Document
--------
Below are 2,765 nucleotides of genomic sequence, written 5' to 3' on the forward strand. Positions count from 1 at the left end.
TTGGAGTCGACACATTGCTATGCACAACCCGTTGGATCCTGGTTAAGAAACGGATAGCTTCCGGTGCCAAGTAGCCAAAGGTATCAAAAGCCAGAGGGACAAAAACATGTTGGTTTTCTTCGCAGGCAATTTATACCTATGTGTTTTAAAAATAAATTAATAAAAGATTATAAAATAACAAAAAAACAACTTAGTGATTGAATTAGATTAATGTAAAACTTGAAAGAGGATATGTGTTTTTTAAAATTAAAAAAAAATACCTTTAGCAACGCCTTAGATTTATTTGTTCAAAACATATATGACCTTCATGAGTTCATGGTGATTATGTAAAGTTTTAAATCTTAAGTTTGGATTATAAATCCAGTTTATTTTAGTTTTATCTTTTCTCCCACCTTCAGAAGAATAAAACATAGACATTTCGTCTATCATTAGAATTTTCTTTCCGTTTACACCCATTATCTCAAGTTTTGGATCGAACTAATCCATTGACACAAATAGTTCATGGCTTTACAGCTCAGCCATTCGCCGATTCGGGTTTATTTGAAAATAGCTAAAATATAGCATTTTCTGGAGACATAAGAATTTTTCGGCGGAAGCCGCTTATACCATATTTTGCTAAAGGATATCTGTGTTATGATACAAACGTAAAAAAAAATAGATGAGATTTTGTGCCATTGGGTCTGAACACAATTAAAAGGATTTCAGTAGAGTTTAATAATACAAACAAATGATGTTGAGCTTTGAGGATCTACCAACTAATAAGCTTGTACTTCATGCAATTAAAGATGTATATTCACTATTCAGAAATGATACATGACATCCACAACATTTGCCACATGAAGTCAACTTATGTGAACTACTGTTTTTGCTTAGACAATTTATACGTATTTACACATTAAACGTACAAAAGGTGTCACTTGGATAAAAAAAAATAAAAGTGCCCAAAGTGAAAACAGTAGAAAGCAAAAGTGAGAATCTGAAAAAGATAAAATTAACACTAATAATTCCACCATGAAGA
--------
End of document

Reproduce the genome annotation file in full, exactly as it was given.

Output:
Below are 2,765 nucleotides of genomic sequence, written 5' to 3' on the forward strand. Positions count from 1 at the left end.
TTGGAGTCGACACATTGCTATGCACAACCCGTTGGATCCTGGTTAAGAAACGGATAGCTTCCGGTGCCAAGTAGCCAAAGGTATCAAAAGCCAGAGGGACAAAAACATGTTGGTTTTCTTCGCAGGCAATTTATACCTATGTGTTTTAAAAATAAATTAATAAAAGATTATAAAATAACAAAAAAACAACTTAGTGATTGAATTAGATTAATGTAAAACTTGAAAGAGGATATGTGTTTTTTAAAATTAAAAAAAAATACCTTTAGCAACGCCTTAGATTTATTTGTTCAAAACATATATGACCTTCATGAGTTCATGGTGATTATGTAAAGTTTTAAATCTTAAGTTTGGATTATAAATCCAGTTTATTTTAGTTTTATCTTTTCTCCCACCTTCAGAAGAATAAAACATAGACATTTCGTCTATCATTAGAATTTTCTTTCCGTTTACACCCATTATCTCAAGTTTTGGATCGAACTAATCCATTGACACAAATAGTTCATGGCTTTACAGCTCAGCCATTCGCCGATTCGGGTTTATTTGAAAATAGCTAAAATATAGCATTTTCTGGAGACATAAGAATTTTTCGGCGGAAGCCGCTTATACCATATTTTGCTAAAGGATATCTGTGTTATGATACAAACGTAAAAAAAAATAGATGAGATTTTGTGCCATTGGGTCTGAACACAATTAAAAGGATTTCAGTAGAGTTTAATAATACAAACAAATGATGTTGAGCTTTGAGGATCTACCAACTAATAAGCTTGTACTTCATGCAATTAAAGATGTATATTCACTATTCAGAAATGATACATGACATCCACAACATTTGCCACATGAAGTCAACTTATGTGAACTACTGTTTTTGCTTAGACAATTTATACGTATTTACACATTAAACGTACAAAAGGTGTCACTTGGATAAAAAAAAATAAAAGTGCCCAAAGTGAAAACAGTAGAAAGCAAAAGTGAGAATCTGAAAAAGATAAAATTAACACTAATAATTCCACCATGAAGA